Line 201: Line 231:
 
| 1878 || Disinfection method introduction || || {{w|Joseph Lister}} recommends heating of glassware at 150°C for 2 hours to produce sterilization.<ref name="Rogers"/> ||
 
| 1878 || Disinfection method introduction || || {{w|Joseph Lister}} recommends heating of glassware at 150°C for 2 hours to produce sterilization.<ref name="Rogers"/> ||
 
|-
 
|-
| 1878 || Disinfection research || Pathogenic bacteria || American physician {{w|George Miller Sternberg}} shows that pathogenic bacteria (vegetative or non-spores) are killed in 10 minutes at a relatively benigntemperature of 62°C to 72°C.<ref name="Rogers"/> || {{w|United States}}
+
| 1878 || Disinfection method research || Pathogenic bacteria || American physician {{w|George Miller Sternberg}} shows that pathogenic bacteria (vegetative or non-spores) are killed in 10 minutes at a relatively benigntemperature of 62°C to 72°C.<ref name="Rogers"/> || {{w|United States}}
 
|-
 
|-
 
| 1878 || Concept development || Bacterial infection || Irish physicist {{w|John Tyndall}} uses the adjective ''bactericidal''.<ref name="Seymour"/> || {{w|United Kingdom}}
 
| 1878 || Concept development || Bacterial infection || Irish physicist {{w|John Tyndall}} uses the adjective ''bactericidal''.<ref name="Seymour"/> || {{w|United Kingdom}}
Line 207: Line 237:
 
| 1881 || Disinfectant research || {{w|Anthrax}} || {{w|Robert Koch}} concludes that {{w|ethanol}} is innefective as an antiseptic based on his work with {{w|anthrax}} spores.<ref name="Block"/> || {{w|Germany}}
 
| 1881 || Disinfectant research || {{w|Anthrax}} || {{w|Robert Koch}} concludes that {{w|ethanol}} is innefective as an antiseptic based on his work with {{w|anthrax}} spores.<ref name="Block"/> || {{w|Germany}}
 
|-
 
|-
| 1881 || Disinfection research || Bacterial infection || Koch and coworkers determine the exact value of dry heat and the limitations of steam at 100°C. They additionally create the silk thread technique for testing bactericidal agents, impregnated with anthrax spores.<ref name="Rogers"/> ||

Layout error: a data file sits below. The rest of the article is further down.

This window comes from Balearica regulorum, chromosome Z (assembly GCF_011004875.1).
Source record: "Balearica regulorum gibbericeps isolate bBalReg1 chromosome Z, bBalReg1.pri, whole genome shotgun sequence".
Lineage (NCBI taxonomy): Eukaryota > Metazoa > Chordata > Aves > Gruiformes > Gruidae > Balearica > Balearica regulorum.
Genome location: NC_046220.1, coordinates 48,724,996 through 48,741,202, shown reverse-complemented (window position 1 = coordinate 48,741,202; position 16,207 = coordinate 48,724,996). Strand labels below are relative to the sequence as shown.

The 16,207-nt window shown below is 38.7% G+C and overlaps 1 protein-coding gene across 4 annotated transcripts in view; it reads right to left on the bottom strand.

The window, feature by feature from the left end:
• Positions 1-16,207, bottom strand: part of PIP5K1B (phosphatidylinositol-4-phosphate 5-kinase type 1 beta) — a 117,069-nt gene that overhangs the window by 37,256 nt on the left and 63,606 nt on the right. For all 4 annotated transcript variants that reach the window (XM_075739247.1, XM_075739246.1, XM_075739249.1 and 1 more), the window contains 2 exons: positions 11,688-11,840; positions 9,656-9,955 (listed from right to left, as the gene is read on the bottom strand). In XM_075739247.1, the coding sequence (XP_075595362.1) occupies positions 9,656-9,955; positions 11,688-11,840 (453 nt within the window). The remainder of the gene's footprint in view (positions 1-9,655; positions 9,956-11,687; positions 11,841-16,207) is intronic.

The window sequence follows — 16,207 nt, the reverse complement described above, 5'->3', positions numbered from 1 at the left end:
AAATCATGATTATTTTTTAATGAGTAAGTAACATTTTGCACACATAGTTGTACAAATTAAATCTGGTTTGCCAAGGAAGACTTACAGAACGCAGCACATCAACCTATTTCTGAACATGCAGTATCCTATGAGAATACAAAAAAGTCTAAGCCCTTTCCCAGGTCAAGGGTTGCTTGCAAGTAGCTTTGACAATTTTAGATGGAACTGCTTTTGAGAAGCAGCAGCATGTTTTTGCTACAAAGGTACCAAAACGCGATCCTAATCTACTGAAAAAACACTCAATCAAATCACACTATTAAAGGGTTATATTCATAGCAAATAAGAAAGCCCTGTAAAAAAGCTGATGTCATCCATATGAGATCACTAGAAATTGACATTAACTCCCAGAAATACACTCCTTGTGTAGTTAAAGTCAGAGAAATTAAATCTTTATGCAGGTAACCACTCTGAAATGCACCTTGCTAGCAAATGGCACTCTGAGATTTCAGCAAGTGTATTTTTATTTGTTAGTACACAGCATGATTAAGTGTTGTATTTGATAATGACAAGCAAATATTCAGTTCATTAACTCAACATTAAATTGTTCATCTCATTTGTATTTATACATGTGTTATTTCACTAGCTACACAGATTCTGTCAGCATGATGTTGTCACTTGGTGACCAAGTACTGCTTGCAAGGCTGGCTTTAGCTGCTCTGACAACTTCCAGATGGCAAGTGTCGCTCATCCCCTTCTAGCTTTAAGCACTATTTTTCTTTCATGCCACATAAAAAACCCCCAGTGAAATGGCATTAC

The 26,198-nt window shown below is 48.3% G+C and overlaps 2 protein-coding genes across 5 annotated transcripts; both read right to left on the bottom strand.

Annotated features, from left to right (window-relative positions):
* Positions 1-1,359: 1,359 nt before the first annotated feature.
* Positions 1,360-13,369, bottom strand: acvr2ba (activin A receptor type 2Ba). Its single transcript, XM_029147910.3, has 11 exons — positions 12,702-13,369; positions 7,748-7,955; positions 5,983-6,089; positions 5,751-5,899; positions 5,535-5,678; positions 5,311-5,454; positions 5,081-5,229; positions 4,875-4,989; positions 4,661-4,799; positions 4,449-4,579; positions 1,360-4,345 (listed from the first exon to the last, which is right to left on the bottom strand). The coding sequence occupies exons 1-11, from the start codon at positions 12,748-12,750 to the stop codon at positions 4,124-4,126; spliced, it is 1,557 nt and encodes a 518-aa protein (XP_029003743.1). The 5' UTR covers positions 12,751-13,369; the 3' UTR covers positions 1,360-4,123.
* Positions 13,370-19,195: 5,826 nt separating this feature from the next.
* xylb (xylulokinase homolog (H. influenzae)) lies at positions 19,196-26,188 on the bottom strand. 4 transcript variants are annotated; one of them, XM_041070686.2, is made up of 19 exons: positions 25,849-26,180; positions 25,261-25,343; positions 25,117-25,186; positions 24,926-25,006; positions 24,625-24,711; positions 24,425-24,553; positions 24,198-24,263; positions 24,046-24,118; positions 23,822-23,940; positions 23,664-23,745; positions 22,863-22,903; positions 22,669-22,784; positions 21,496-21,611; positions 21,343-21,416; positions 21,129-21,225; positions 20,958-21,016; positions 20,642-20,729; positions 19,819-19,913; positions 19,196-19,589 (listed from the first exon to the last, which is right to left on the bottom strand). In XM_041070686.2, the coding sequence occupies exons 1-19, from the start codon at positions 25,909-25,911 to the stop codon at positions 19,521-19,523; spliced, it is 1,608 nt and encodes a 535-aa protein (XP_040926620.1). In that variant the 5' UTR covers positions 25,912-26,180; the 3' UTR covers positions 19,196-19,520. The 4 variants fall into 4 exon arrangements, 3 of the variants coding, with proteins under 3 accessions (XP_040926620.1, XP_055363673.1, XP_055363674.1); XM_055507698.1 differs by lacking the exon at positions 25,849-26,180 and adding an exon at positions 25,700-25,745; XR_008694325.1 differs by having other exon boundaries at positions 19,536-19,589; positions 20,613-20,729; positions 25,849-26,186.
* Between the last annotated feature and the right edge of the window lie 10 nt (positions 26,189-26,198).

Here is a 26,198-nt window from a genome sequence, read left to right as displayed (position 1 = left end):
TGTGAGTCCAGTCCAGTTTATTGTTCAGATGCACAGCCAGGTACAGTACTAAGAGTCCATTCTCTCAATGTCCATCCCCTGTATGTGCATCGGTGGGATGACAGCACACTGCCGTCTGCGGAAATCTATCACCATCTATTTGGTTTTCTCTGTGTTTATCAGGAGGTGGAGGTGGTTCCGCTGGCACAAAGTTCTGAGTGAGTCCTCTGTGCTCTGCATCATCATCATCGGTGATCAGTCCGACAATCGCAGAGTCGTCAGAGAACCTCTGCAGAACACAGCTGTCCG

+
| 1881 || Disinfection method research || Bacterial infection || {{w|Robert Koch}} and coworkers determine the exact value of dry heat and the limitations of steam at 100°C. They additionally create the silk thread technique for testing bactericidal agents, impregnated with anthrax spores.<ref name="Rogers"/> || {{w|Germany}}  
 
|-
 
|-
 
| 1881 || Disinfectant research || {{w|Diphtheria}} || Evidence is found about the use of {{w|ozone}} as a disinfectant, mentioned by Kellogg in his book on {{w|diphtheria}}.<ref name="Rogers"/> ||
 
| 1881 || Disinfectant research || {{w|Diphtheria}} || Evidence is found about the use of {{w|ozone}} as a disinfectant, mentioned by Kellogg in his book on {{w|diphtheria}}.<ref name="Rogers"/> ||
 
|-
 
|-
| 1882 || Protection (‘‘{{w|cordon sanitaire}}’’) || {{w|Yellow fever}} || In response to a virulent outbreak of {{w|yellow fever}} in {{w|Brownsville, Texas}}, and in northern Mexico, a {{w|cordon sanitaire}} is established 180 miles north of the city, terminating at the Rio Grande to the west and the Gulf of Mexico to the east.<ref>{{cite web |title=Part II: Yellow Fever Comes to the Valley |url=https://www.valleymorningstar.com/2016/08/07/part-ii-yellow-fever-comes-to-the-valley/ |website=valleymorningstar.com |accessdate=27 May 2020}}</ref><ref>{{cite web |title=Encyclopedia of Pestilence, Pandemics, and Plagues |url=https://www.academia.dk/MedHist/Sygdomme/PDF/Encyclopedia_of_Pestilence_Pandemics_and_Plagues.pdf |website=academia.dk |accessdate=27 May 2020}}</ref> || {{w|United States}}